The Record » PROJECT COMPASSION 2016: Taking a strengths-based approach to development

Empowering people to make use of their own resources to drive change in their communities underpinned Martin Mazinga’s dialogue with guests during the launch of Project Compassion 2016 at The University of Notre Dame Australia’s Fremantle Campus on Tuesday 23 February 2016.

This year’s Project Compassion theme Learning More, Creating Change celebrates 50 years of Caritas Australia’s work in bringing the power of education, training and shared knowledge to empower vulnerable communities to realise their hopes for peace, equality, dignity and justice.

One of the stories highlighted during the Project Compassion appeal comes from Malawi, one of the world’s least-developed countries. Martin Mazinga, the National Programmes Coordinator of the Catholic Development Commission in Malawi (CADECOM), has been visiting schools and parishes across Perth and WA, as well as the University of Notre Dame in Fremantle.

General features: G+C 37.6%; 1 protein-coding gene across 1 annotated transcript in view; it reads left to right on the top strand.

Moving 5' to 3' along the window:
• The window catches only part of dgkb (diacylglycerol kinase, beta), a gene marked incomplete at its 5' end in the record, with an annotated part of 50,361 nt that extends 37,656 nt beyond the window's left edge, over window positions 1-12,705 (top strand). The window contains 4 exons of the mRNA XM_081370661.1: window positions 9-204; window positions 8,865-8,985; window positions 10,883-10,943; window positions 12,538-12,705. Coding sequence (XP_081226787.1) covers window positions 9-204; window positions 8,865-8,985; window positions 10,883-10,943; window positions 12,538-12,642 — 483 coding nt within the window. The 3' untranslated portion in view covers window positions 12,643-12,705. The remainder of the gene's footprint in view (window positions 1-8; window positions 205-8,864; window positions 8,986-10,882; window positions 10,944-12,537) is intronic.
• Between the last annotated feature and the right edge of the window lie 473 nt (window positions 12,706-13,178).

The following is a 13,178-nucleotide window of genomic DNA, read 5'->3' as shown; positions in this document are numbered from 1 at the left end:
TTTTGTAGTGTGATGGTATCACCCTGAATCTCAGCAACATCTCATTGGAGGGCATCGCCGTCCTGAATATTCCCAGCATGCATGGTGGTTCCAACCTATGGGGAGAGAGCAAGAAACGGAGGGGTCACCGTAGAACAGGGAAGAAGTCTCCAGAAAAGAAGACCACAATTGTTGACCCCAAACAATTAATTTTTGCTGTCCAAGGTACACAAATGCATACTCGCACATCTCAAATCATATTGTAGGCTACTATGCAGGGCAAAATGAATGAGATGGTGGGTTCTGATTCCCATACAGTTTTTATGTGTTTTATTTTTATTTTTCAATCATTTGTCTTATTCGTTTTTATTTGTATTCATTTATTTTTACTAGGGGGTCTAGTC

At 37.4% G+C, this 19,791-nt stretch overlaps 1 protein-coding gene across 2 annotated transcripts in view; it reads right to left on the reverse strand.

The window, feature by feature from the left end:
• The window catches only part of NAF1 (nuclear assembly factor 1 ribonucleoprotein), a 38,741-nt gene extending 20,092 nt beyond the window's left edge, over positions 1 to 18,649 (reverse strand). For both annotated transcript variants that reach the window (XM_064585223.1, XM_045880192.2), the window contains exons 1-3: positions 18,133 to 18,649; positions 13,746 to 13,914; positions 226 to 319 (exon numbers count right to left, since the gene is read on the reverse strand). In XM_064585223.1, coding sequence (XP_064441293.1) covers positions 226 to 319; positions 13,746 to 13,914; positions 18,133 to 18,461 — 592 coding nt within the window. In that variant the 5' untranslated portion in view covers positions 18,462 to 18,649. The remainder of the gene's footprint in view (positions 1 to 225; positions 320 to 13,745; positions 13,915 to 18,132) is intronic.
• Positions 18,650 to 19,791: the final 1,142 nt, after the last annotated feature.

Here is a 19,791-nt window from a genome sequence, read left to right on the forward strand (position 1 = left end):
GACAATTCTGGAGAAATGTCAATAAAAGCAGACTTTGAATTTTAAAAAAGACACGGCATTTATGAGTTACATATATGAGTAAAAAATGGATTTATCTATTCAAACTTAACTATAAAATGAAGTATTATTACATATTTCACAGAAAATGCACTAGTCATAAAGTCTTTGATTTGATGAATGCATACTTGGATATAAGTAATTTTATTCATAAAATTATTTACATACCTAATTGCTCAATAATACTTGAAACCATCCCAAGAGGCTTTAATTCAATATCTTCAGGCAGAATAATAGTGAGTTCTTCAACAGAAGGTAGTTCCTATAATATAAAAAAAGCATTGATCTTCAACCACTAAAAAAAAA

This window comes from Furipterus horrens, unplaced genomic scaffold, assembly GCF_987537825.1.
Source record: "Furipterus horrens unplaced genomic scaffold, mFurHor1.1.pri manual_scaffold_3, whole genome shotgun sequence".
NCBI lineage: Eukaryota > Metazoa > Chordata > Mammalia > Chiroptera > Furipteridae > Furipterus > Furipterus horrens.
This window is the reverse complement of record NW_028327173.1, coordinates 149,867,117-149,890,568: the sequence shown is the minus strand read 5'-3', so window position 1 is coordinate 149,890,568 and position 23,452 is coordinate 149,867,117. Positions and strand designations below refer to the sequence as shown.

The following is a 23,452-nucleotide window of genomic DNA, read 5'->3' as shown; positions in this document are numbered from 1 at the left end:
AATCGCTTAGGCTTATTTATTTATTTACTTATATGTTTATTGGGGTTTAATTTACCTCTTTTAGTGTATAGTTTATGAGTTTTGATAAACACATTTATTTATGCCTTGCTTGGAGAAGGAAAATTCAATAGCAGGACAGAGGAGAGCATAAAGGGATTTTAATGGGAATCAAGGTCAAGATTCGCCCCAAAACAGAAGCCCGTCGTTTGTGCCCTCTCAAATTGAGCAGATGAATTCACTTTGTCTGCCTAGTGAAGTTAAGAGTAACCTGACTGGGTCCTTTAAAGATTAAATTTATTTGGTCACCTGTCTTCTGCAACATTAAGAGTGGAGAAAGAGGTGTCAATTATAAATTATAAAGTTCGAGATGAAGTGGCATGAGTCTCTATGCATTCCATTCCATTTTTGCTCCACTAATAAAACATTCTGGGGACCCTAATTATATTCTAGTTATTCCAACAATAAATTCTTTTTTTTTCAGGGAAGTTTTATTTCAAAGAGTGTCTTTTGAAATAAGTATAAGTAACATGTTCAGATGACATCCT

Mr Mazinga spoke openly about the work being undertaken in the land-locked African nation to improve literacy rates, tackle inequality, and empower people to earn an income and be self-sustaining.

Through a closer recognition of the physical and spiritual values in his people, Mr Mazinga hopes to further establish an aspirational mindset where communities take ownership and drive the development agenda.

“The historical cycle of a needs-based approach to reform is fundamentally incorrect and disregards the aspects of what makes a community functional,” Mr Mazinga said.

“Development needs to be by the people for the people. Together, we can build the capacity of the community to be self-sustaining, and ensure that education and food security continue to be high priorities.

“It is through this passion for social justice that we can empower communities to make a difference to their people.”

Working at the grassroots

With a focus on food security and water supply, CADECOM tackles inequality at its roots for the most marginalised communities, empowering people to develop livelihoods, earn an income, learn new skills and access education…


Read the full article: The Record » PROJECT COMPASSION 2016: Taking a strengths-based approach to development


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